Knowledge Hub

Media room

We are happy to work with journalists around the world to share ASI’s sustainability journey.



Media enquiries

If you have a media enquiry, contact Dr Fiona Solomon, CEO, via communications (at) aluminium-stewardship.org

 

ASI – Frequently Asked Questions

ASI was formed as a multi-stakeholder initiative to drive a global, sector-wide transformation for aluminium. We believe that taking action at each step of the value chain will maximise the contribution of aluminium to a sustainable society.  Our work spans from bauxite mines and recycled aluminium, right through to downstream use sectors.

ASI operates an independent third-party Certification program to embed sustainability and human rights principles in aluminium production, use and recycling.

ASI’s Standards are a performance and supply chain tool, and are specifically designed for implementation across the global aluminium value chain.  They are developed and improved through a rigorous multi-stakeholder process involving producers, users, civil society and Indigenous community representatives.

ASI Certification is backed by a credible assurance program that we carefully oversee.  Qualified auditors must undertake mandatory ASI training and have the relevant sectoral and country experience to carry out ASI audits. Every third-party audit report is reviewed by the ASI team for alignment with ASI processes.

Beyond the standards, we engage directly with affected communities and collaborate on data, research and other activities. We are working to continually expand our digital presence and collaborations to support stakeholder processes and decision-making.

A 2021 survey of ASI Certified Members found that the main benefits were to:

Demonstrate sustainable practices to external stakeholders
Improve business practices resulting from the Certification process

ASI’s Performance Standard covers critical issues for the entire aluminium value chain including biodiversity management in mining, indigenous peoples’ rights, greenhouse gas emissions, waste management and material stewardship. The ASI Chain of Custody Standard links responsible production with responsible sourcing and supports increased emphasis on sustainability in procurement practices.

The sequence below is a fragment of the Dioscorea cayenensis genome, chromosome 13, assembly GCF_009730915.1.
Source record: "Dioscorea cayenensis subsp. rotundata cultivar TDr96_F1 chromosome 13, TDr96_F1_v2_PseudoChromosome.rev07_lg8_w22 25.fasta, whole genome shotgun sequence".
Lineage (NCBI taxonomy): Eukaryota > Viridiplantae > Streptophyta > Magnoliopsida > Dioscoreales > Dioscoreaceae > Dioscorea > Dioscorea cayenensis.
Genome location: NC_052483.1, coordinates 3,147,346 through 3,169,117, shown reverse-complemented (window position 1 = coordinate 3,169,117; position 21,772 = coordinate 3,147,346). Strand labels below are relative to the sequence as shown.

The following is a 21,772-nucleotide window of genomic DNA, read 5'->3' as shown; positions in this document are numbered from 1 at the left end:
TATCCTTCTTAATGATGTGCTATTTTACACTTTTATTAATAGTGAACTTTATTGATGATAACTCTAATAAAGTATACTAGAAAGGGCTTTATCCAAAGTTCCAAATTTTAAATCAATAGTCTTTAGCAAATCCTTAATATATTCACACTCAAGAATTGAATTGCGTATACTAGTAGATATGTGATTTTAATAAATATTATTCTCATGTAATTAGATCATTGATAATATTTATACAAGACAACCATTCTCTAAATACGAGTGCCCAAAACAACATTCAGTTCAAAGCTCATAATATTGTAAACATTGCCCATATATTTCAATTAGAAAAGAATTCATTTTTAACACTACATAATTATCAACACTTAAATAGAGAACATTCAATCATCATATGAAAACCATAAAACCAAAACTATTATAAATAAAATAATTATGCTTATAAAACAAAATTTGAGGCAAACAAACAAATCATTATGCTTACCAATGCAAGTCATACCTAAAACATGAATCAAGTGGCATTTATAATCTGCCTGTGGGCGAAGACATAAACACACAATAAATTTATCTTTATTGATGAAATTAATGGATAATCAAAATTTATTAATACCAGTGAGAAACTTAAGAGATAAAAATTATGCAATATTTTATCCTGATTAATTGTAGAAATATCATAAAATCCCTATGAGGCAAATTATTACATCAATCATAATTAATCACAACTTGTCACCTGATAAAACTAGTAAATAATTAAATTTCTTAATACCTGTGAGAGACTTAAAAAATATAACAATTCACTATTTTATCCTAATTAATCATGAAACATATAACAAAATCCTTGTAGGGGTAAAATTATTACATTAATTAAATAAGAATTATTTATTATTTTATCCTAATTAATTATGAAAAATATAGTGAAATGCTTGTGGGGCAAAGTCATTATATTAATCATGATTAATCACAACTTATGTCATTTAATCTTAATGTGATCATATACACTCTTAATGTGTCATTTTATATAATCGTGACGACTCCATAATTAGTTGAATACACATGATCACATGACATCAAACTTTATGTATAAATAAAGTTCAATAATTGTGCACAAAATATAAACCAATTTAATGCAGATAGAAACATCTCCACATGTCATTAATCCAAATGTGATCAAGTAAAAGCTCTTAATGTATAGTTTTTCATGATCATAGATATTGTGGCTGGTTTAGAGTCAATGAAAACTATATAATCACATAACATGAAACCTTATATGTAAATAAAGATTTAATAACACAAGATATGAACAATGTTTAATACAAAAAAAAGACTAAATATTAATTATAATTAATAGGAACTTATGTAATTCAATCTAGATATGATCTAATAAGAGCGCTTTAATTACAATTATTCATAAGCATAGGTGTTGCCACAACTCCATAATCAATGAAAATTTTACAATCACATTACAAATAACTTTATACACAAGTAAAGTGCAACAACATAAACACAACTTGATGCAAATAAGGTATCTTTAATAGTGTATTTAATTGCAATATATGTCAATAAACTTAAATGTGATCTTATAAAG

SEE OUR ASI CERTIFIED MEMBERS

The concept of ASI emerged in 2009.  In 2012, a multi-stakeholder project under IUCN developed ASI’s general approach.  ASI was incorporated as a non-profit entity in 2015 in Australia.

In 2015-2016, ASI developed and implement its new governance model as an incorporated entity. In 2016-2017, it carried out public consultations for both the ASI Performance Standard and Chain of Custody Standard, plus supporting documents, and developed and testes its assurance model via an online platform ‘elementAl’. ASI officially launched its certification program in December 2017.

From 2018, ASI focused on implementation of the program and oversight of the certification of ASI Members. As part of its support to members seeking certification, ASI has translated ASI materials into other languages, launched its training program ‘educationAl’, developed and launched its online assurance platform elementAl, grown the list of ASI Accredited Auditors and ASI Registered Specialists, and continues to improve all these elements.

In 2021, ASI achieved ISEAL Code Compliant membership status. The ISEAL Alliance is an association of leading voluntary international standard-setting and certification organisations that focus on social and environmental issues and collaborate to build good practice and international recognition for their programs.

For ASI’s current focus – see Activities and Plans.

ASI publishes membership growth charts and other statistics here.

Search the full list of ASI members here.

There is a growing market for transparency and assurance in supply chains of minerals and metals. ASI’s robust and credible certification system addresses this need for the global aluminium value chain.

ASI has a strong commitment to competition law compliance and will play no role in commercial arrangements between suppliers and customers, or in setting prices or premiums. It is likely that when there is sufficient volume and market interest, price reporting agencies will gather and publish data on this, as is done for other types of premiums in the metals sector.

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